Businesses like people only get one first impression. Business launches and grand openings are done with expectations from customers that there will be a few glitches, but that for the most part the experience will be smooth sailing. When something goes wrong, there are a few bits of forgiveness that go along with the glitch, but when there are multiple glitches that happen because of poor planning, businesses lose their chance to make a great first impression and can ultimately cost themselves valuable customers.
Here are a few lessons learned about a business launch from this and other business launch experiences.
Aim to exceed customer expectations
Setbacks and mishaps will happen. No doubt. But when your business aims to exceed expectations you can not only catch as many of these setbacks before they happen, but also have a solid backup plan to rectify any potentially negative situation as it arises.
Put the customer experience before all and make sure you do everything in your power to give that customer a positive experience with your brand. Even when an issue arises initially, more can be said about how your company handles that issue than the issue itself. With fast response from customer service agents, fast fixes from the development team or staff and extra efforts to make a problem right your brand will create a great first impression.
Know your money makers
At the restaurant, beer glasses were kept empty for far too longs. Alcohol is the money maker in most restaurants and by not training the staff to keep glasses full (for as long as was safe and not overly intoxicating to anyone) the business ultimately lost money.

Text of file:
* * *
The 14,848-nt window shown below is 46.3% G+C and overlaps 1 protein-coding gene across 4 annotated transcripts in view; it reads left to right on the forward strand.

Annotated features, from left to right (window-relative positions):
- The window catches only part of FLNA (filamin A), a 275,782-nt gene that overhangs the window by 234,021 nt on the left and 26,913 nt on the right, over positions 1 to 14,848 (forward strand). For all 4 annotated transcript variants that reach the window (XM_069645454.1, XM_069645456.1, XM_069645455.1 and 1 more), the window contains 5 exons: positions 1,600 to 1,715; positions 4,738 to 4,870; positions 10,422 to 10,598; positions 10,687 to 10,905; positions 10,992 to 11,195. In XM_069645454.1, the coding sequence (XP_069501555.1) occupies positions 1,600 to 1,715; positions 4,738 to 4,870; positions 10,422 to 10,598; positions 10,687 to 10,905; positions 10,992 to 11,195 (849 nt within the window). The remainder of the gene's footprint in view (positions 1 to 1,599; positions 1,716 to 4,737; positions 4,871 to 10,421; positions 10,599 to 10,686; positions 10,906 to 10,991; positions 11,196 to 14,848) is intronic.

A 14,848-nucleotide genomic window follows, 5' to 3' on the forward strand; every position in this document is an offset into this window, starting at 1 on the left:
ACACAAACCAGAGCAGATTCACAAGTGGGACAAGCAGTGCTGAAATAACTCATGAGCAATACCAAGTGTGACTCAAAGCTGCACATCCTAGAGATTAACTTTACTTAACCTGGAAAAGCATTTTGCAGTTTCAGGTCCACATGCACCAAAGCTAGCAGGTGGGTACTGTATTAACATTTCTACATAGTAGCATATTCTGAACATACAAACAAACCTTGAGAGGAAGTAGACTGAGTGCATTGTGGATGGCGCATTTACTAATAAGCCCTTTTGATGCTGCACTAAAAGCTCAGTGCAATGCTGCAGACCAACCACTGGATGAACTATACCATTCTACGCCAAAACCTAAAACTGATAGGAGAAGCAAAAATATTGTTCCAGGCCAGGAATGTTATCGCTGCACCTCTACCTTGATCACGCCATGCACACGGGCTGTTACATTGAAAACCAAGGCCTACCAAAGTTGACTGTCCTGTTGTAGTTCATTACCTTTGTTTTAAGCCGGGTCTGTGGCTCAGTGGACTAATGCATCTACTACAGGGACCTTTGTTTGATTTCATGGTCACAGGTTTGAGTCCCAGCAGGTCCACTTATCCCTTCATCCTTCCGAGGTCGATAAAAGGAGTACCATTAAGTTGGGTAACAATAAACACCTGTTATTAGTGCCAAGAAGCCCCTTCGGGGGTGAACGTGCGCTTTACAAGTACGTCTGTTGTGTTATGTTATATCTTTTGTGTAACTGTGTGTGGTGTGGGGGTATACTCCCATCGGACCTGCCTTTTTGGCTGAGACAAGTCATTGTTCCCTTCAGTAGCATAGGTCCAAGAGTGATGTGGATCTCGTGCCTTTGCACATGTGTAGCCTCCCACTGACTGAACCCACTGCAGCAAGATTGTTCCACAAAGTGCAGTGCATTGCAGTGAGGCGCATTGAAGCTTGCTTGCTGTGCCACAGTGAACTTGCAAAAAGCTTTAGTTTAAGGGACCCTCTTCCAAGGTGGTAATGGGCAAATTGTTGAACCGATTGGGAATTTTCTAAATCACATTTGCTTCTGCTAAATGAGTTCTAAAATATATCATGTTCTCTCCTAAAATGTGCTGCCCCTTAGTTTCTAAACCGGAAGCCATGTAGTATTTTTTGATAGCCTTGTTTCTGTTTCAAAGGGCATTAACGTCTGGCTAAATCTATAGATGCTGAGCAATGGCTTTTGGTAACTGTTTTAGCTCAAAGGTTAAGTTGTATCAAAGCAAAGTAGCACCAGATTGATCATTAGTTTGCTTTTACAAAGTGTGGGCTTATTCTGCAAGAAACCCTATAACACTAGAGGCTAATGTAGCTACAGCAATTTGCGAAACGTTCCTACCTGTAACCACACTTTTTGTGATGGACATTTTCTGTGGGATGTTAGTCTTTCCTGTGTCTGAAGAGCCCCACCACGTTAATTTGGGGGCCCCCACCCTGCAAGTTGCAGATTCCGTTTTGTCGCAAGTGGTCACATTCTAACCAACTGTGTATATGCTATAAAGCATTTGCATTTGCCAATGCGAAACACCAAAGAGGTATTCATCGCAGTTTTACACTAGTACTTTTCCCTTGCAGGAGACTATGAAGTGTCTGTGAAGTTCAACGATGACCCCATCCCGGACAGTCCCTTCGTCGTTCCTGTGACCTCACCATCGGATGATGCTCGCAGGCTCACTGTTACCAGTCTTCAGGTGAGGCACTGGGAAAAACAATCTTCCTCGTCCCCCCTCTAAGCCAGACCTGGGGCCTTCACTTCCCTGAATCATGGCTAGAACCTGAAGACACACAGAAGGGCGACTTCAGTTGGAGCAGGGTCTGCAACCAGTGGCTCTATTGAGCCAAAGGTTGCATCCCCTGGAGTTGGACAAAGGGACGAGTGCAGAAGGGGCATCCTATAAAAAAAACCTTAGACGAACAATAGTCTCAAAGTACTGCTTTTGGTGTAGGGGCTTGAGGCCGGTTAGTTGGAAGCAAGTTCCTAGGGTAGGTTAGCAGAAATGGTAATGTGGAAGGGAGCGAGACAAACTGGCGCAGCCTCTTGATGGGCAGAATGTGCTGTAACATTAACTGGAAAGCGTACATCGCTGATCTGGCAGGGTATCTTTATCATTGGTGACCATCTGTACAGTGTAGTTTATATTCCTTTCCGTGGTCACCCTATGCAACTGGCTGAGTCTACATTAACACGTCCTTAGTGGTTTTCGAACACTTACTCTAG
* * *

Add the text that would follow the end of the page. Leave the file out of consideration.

Knowing where you make your money and how you make your money are vital to a successful launch. You, as a business owner, need to know where to cutback and what areas must have constant attention drawn to them at risk of losing profit. This does not always have to be in product either. A software company with one singular product must still be aware that the cost of acquiring a new customer is almost always higher than keeping current customers. Therefore, investing in positive customer experiences up front will ultimately lead to more profits down the road.
Constantly seek feedback
One thing that shocked me while we were at the restaurant (and we did spend a few hours there due to long wait times to get in and for our food) was that we were not once approached by management to find out how our experience was going. While we did see plenty of managers, including four eating lunch, no one asked us about our experience.
As a business owner, manger or even employee, you should always be seeking feedback whether from a survey, follow-up e-mail or personal phone call. This shows the customer that you care and value their business. It also gives you a proactive approach in resolving any unspoken concerns that may have otherwise gone unaddressed.
If you are looking to launch a product or business, use these tips to make it as successful and smooth as possible. What lessons have you learned from a product launch?